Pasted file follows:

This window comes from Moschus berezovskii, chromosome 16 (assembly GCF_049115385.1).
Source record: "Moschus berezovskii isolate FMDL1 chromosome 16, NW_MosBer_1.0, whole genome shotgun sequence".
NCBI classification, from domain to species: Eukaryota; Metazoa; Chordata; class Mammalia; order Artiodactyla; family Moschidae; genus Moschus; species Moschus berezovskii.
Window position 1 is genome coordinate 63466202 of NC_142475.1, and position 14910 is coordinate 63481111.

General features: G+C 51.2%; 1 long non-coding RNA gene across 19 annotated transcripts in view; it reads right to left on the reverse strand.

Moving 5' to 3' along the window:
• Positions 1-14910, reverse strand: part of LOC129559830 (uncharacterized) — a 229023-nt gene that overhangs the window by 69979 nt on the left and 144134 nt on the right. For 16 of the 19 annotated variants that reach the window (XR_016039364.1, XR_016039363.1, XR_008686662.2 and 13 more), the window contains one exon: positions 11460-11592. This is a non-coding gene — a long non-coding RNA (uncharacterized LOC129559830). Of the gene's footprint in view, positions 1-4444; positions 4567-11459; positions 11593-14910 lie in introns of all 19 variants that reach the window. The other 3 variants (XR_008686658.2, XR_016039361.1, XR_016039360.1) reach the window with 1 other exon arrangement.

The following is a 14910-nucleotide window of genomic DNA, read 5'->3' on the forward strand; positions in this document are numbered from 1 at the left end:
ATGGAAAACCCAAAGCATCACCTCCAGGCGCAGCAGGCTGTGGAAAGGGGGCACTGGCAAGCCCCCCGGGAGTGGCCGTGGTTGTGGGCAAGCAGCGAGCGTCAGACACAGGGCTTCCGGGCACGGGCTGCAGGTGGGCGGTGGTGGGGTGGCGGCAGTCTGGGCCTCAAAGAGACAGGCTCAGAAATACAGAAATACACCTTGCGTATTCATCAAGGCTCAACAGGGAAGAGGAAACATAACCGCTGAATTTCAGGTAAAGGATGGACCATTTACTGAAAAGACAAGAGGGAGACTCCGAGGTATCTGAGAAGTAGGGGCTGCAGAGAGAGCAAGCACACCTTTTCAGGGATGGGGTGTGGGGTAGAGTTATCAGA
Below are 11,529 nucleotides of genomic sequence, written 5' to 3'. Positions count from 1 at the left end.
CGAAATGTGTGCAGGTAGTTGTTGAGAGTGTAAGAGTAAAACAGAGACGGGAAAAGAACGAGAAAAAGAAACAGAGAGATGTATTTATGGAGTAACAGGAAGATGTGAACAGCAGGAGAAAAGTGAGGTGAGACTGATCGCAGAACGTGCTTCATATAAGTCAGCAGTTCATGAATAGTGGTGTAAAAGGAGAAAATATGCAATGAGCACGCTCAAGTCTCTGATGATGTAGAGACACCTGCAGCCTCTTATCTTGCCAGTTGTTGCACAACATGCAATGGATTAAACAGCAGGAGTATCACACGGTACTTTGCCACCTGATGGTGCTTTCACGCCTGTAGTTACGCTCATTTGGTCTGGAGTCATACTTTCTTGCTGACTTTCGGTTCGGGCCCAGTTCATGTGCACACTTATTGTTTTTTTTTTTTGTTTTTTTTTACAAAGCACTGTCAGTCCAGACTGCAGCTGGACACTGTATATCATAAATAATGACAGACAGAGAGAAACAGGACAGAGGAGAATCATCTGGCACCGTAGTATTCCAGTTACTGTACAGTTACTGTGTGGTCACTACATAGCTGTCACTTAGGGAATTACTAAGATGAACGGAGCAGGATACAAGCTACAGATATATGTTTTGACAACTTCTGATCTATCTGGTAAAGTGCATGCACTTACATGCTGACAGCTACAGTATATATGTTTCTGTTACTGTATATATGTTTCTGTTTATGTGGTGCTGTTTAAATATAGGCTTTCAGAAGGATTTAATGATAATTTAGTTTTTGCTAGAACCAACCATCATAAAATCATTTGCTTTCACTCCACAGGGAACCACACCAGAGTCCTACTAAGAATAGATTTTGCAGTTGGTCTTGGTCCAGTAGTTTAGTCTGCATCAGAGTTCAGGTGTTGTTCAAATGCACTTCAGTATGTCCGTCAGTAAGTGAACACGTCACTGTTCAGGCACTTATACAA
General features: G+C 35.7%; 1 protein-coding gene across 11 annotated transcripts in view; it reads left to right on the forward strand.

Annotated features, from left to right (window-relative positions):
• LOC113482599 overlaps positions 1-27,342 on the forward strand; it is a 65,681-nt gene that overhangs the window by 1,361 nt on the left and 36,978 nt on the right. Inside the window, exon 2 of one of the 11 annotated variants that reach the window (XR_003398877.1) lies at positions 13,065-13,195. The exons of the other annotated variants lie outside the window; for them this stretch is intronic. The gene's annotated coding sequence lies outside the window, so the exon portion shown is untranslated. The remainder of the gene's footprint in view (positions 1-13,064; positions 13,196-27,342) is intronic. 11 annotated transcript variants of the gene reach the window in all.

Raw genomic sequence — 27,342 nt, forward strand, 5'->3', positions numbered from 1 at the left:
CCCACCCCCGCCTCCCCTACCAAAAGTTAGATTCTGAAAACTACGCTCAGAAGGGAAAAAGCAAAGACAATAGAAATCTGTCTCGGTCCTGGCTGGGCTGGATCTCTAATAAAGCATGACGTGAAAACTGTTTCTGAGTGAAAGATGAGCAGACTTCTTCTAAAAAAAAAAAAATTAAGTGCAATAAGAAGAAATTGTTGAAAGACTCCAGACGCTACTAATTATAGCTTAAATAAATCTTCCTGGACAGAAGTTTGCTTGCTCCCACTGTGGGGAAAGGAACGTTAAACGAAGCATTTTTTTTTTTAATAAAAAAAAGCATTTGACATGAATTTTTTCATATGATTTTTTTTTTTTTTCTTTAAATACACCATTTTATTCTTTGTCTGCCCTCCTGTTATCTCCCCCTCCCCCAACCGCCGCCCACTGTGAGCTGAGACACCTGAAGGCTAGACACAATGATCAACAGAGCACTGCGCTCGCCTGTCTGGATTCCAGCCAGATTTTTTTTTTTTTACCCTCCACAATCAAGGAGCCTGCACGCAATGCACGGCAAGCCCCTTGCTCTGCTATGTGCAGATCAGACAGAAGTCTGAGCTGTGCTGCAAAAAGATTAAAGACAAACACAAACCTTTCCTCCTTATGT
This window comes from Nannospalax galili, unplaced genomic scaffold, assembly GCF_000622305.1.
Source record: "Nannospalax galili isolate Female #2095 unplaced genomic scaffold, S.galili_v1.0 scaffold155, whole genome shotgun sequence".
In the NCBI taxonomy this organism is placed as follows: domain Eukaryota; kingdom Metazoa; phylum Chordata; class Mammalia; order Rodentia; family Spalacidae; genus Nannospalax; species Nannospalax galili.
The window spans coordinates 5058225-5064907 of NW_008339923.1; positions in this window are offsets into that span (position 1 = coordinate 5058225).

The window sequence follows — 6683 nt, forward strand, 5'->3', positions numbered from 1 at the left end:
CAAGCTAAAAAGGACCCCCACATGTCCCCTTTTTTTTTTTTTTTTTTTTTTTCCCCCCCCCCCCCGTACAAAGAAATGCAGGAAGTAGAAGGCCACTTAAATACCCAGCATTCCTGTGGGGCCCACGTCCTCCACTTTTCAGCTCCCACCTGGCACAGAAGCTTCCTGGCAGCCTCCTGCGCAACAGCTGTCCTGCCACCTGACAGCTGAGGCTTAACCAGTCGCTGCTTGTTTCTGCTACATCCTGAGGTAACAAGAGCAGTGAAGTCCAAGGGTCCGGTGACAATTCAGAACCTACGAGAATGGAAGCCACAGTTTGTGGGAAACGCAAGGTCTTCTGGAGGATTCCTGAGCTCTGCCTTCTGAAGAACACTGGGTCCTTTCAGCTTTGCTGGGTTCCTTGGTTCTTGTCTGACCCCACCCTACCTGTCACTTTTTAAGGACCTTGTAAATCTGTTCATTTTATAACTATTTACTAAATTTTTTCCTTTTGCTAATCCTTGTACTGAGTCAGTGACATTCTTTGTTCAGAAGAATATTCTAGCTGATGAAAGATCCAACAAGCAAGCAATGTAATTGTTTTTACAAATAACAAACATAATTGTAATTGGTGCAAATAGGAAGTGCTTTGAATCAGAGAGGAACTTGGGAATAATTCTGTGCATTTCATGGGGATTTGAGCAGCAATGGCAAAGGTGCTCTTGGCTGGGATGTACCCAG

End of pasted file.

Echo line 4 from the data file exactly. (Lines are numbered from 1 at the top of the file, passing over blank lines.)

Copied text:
Window position 1 is genome coordinate 63466202 of NC_142475.1, and position 14910 is coordinate 63481111.